The MSU Deer Lab has learned a lot from analyzing the extensive variation in breeding dates across Mississippi. Peak breeding varies from late November in northwestern counties to mid-February in southeastern counties. However, within each region the duration is relatively consistent; about 30-45 days with most of breeding taking place within a 21-day period centered on the peak breeding date. There may be a second, much smaller peak of breeding 3-4 weeks later, due to does that had to recycle and fawns that mature their first winter. This is often what hunters call the "Second Rut." This consistent duration period teaches us that although there are less adaptive pressures associated with milder winters in the south, it does not necessary mean that there will be a longer rut.
MSU Deer Lab research has shown that some variable breeding dates are controlled by genetics. We compared two types of genetic information between pairs of populations separated by less than 30 miles; peak breeding dates were similar within some pairs and differed by 30 days in other pairs.
Thirty-day differences in nearby populations have been maintained for generations due to a behavioral concept called female philopatry, which is when female offspring tend to stay nearby their mother. These results show that females contain a genetic code that regulates the potential range of their breeding dates.
Within a genetically-controlled potential range of breeding dates, other factors can influence the dates. Previously, we mentioned that unbalanced adult buck to doe ratio affects breeding success. Thus, changes in population composition can alter the timing of breeding. We have documented shifts of up to 30 days in peak breeding date due to improvement in buck to doe ratio and buck age structure.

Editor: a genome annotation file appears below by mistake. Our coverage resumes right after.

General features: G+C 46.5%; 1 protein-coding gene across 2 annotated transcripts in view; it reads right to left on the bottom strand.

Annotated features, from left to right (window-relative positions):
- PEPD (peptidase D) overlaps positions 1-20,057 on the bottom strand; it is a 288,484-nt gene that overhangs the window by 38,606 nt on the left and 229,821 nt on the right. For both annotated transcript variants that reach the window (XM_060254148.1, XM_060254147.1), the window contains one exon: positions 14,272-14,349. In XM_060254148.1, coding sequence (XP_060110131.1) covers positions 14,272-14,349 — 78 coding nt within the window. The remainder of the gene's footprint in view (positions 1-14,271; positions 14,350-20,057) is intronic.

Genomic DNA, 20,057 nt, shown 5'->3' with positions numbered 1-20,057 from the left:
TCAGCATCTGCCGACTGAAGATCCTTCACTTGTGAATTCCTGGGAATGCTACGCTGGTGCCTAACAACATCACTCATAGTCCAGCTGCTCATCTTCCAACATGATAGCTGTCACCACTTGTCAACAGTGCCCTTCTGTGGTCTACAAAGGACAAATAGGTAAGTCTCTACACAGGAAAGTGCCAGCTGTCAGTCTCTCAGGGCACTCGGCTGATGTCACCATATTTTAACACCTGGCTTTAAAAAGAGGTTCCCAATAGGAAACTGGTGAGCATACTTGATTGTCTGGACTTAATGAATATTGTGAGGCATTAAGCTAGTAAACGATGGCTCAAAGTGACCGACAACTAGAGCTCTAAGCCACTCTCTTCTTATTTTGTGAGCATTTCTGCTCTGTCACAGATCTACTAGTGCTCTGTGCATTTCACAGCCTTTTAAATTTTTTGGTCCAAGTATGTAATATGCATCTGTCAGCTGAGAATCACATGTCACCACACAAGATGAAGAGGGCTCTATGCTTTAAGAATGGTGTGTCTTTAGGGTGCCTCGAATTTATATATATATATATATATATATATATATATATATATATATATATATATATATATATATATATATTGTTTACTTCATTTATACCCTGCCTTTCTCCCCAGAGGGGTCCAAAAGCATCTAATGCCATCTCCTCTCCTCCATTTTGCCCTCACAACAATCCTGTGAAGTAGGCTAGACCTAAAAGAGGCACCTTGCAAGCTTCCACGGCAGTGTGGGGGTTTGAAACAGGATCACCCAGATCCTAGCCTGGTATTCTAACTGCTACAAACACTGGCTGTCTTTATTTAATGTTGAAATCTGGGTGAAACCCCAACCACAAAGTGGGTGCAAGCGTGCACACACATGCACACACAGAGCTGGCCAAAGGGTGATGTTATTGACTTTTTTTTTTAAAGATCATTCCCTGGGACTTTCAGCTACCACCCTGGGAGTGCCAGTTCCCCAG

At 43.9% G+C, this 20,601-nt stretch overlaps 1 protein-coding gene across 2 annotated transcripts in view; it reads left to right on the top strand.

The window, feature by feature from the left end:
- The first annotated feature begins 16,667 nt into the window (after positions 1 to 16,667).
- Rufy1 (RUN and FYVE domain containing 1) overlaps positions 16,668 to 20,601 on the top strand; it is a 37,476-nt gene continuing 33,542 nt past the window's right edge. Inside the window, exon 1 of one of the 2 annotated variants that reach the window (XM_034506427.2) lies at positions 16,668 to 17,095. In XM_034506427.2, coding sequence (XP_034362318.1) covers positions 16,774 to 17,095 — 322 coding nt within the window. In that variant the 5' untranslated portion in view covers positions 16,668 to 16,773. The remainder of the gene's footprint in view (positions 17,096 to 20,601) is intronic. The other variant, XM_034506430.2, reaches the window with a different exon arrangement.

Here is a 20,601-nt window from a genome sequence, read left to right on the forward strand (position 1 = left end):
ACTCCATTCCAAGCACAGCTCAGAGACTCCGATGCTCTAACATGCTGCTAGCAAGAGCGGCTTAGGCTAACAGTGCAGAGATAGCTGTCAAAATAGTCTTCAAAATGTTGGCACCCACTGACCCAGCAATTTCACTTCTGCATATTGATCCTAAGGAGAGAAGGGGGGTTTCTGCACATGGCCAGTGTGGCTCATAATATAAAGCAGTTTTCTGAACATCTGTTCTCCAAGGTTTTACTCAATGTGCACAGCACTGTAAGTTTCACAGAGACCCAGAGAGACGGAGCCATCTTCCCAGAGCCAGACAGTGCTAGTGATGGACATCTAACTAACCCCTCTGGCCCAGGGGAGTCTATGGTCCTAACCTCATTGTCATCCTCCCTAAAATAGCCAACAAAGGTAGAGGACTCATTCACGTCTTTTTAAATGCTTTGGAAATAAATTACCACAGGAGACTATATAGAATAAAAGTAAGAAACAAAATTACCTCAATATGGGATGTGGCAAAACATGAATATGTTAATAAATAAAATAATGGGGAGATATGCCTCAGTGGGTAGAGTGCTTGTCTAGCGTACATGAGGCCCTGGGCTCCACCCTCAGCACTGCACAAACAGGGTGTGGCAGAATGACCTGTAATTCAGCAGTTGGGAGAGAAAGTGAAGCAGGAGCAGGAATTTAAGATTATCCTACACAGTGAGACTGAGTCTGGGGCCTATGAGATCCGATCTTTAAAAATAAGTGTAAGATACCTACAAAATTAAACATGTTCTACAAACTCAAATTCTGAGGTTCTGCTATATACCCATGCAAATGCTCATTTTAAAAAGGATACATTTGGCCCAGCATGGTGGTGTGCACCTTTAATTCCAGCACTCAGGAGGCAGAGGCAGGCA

In another study that implemented major habitat manipulations to improve forage quality and quantity, we saw a shift in peak breeding date by 45 days in just one year!
In contrast to many hunters' perceptions, weather has absolutely no influence on the timing of breeding behavior. That is, when a doe comes into estrus there will always be a buck there to court and breed her (assuming there are sufficient numbers of adult bucks in the population). Weather does affect deer activity patterns, and major changes in weather may affect how hunters perceive the population's rutting behavior. For example, a cold snap after a period of abnormally warmer weather may increase visibility of deer, making it appear that the rut is just starting. Given that a female's breeding cycle is controlled by her internal hormone levels, the outside temperature isn't going to affect when she is in estrus.
A myriad of "theories" and "old wives' tales" circulate through the deer hunting community each year. Will the rut be early this year because it's colder? What does the lunar calendar look like? What is the best week to hunt? The bottom line is rarely will the timing of the rut change from year to year. If it does, it is not linked to moon phase or temperature, but more likely changes in habitat, herd demographics, or precipitation, making it that much more unpredictable! If nothing has significantly changed from one year to the next in your area, you can plan on circling the same two weeks on a calendar year after year as "can't miss hunting."